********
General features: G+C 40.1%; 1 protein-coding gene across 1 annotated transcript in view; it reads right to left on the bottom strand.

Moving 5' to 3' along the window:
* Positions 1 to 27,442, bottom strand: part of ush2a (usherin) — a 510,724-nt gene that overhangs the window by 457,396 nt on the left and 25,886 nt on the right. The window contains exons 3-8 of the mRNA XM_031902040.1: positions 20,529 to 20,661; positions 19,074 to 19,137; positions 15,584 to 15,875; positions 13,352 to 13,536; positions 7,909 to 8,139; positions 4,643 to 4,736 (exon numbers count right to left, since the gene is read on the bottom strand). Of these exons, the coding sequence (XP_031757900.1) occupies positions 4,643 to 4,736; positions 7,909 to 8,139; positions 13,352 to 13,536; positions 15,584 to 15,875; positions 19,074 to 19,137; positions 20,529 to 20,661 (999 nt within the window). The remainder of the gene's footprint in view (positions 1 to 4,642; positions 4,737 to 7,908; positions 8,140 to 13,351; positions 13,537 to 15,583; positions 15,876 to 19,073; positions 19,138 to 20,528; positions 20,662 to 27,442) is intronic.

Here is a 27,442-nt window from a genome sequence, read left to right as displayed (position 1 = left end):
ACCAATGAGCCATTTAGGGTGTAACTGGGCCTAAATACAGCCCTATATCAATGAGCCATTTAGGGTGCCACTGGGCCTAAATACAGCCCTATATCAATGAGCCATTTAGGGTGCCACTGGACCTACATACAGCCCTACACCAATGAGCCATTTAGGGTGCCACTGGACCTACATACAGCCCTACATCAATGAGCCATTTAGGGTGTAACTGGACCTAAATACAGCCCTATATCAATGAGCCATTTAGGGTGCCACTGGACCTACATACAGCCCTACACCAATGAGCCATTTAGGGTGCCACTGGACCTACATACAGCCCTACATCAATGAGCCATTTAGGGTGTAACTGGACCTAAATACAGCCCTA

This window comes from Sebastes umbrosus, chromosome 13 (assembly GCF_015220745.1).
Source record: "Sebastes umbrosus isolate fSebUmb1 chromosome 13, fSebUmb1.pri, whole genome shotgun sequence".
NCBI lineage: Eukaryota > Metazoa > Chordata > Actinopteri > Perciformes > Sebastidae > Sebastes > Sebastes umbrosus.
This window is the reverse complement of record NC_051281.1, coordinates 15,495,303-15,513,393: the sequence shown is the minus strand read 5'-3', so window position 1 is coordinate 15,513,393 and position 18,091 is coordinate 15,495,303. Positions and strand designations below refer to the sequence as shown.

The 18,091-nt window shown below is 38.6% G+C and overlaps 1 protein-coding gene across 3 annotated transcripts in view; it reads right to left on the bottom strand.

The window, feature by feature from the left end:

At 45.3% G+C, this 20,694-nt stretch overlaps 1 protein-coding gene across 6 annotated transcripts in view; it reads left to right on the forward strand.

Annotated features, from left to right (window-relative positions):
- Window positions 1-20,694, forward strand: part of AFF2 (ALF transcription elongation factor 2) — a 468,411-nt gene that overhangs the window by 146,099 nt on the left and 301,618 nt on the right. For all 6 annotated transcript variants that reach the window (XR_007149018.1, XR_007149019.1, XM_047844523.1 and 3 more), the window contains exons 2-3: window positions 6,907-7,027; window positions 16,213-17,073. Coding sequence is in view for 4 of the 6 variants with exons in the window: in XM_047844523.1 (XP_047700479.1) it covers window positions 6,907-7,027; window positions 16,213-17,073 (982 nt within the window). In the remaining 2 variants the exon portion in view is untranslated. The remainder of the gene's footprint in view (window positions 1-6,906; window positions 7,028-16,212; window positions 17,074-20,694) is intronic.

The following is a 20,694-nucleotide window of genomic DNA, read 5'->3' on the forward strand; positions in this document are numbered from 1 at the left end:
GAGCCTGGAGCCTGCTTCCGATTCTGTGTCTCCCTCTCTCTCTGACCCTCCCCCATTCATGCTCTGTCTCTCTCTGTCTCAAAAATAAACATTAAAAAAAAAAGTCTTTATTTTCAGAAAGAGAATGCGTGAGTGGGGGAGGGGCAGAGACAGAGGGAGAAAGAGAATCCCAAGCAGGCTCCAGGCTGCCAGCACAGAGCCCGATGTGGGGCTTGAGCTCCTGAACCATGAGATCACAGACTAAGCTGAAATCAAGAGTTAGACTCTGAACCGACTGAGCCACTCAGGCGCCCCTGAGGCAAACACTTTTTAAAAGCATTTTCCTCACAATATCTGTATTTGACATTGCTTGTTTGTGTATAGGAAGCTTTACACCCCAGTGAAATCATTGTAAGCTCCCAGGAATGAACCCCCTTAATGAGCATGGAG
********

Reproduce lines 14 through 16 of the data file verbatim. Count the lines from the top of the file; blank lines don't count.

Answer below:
- Window positions 1-20,694, forward strand: part of AFF2 (ALF transcription elongation factor 2) — a 468,411-nt gene that overhangs the window by 146,099 nt on the left and 301,618 nt on the right. For all 6 annotated transcript variants that reach the window (XR_007149018.1, XR_007149019.1, XM_047844523.1 and 3 more), the window contains exons 2-3: window positions 6,907-7,027; window positions 16,213-17,073. Coding sequence is in view for 4 of the 6 variants with exons in the window: in XM_047844523.1 (XP_047700479.1) it covers window positions 6,907-7,027; window positions 16,213-17,073 (982 nt within the window). In the remaining 2 variants the exon portion in view is untranslated. The remainder of the gene's footprint in view (window positions 1-6,906; window positions 7,028-16,212; window positions 17,074-20,694) is intronic.

The following is a 20,694-nucleotide window of genomic DNA, read 5'->3' on the forward strand; positions in this document are numbered from 1 at the left end:
GAGCCTGGAGCCTGCTTCCGATTCTGTGTCTCCCTCTCTCTCTGACCCTCCCCCATTCATGCTCTGTCTCTCTCTGTCTCAAAAATAAACATTAAAAAAAAAAGTCTTTATTTTCAGAAAGAGAATGCGTGAGTGGGGGAGGGGCAGAGACAGAGGGAGAAAGAGAATCCCAAGCAGGCTCCAGGCTGCCAGCACAGAGCCCGATGTGGGGCTTGAGCTCCTGAACCATGAGATCACAGACTAAGCTGAAATCAAGAGTTAGACTCTGAACCGACTGAGCCACTCAGGCGCCCCTGAGGCAAACACTTTTTAAAAGCATTTTCCTCACAATATCTGTATTTGACATTGCTTGTTTGTGTATAGGAAGCTTTACACCCCAGTGAAATCATTGTAAGCTCCCAGGAATGAACCCCCTTAATGAGCATGGAG